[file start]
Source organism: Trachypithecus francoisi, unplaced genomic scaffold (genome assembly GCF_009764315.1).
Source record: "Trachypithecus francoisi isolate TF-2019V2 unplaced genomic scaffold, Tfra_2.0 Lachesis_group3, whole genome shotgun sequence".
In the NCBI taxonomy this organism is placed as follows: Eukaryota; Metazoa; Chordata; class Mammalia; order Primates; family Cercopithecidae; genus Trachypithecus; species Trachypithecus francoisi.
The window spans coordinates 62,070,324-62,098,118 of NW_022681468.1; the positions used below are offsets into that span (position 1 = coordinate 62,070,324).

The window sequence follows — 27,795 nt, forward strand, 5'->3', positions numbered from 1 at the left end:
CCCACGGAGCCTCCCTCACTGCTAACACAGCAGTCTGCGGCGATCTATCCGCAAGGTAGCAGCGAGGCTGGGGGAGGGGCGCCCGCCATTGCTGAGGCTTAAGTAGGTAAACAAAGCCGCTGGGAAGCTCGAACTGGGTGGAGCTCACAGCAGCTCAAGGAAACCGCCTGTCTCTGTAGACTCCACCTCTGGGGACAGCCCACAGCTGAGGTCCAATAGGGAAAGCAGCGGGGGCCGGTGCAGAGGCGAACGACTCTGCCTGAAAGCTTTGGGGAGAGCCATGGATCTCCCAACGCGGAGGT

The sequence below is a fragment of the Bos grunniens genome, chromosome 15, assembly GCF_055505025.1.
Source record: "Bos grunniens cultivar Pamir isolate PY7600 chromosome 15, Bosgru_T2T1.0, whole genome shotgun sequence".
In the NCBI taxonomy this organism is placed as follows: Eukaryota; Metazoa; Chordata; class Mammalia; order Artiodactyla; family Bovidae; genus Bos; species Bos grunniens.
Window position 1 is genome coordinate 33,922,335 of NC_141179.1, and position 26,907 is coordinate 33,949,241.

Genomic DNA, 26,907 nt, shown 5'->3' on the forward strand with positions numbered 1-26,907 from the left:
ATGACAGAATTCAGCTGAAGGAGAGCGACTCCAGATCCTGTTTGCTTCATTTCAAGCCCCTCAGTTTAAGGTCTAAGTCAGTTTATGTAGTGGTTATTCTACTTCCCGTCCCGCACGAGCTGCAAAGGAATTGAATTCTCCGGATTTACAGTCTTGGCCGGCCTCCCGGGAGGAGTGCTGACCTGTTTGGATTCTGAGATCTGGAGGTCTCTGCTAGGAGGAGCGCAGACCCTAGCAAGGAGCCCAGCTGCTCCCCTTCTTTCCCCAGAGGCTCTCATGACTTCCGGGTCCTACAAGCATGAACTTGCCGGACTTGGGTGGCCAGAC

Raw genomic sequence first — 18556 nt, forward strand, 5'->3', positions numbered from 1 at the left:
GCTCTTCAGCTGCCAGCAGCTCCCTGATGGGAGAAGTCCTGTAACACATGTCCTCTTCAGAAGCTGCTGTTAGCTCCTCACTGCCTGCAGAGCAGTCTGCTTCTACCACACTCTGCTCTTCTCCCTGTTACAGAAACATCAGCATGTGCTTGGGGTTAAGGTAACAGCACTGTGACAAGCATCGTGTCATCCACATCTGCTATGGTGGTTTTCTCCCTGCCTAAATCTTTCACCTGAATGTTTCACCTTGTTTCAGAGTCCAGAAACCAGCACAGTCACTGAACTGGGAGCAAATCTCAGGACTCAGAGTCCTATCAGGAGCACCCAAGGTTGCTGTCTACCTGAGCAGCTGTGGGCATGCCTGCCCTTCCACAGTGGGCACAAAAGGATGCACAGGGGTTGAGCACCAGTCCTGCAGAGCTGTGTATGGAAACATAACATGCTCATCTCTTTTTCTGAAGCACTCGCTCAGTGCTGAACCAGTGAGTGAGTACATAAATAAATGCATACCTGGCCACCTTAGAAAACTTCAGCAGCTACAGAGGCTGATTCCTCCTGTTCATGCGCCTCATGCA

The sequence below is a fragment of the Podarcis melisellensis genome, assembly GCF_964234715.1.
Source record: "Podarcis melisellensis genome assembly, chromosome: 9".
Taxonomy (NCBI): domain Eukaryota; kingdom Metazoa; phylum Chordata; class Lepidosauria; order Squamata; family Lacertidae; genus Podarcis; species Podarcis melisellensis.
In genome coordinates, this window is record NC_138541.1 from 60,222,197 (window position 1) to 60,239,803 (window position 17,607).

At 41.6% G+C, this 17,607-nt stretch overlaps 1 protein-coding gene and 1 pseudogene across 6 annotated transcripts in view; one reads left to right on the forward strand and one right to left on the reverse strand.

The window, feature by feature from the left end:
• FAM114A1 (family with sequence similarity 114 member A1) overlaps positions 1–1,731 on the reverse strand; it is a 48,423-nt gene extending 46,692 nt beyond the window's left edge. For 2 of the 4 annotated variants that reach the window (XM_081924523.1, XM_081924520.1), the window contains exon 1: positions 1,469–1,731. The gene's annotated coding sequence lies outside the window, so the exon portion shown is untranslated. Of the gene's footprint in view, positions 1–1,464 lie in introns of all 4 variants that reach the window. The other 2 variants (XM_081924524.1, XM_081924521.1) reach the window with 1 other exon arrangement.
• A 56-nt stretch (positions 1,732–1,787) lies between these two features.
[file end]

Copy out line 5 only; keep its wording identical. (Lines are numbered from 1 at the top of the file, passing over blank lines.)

The window sequence follows — 27,795 nt, forward strand, 5'->3', positions numbered from 1 at the left end: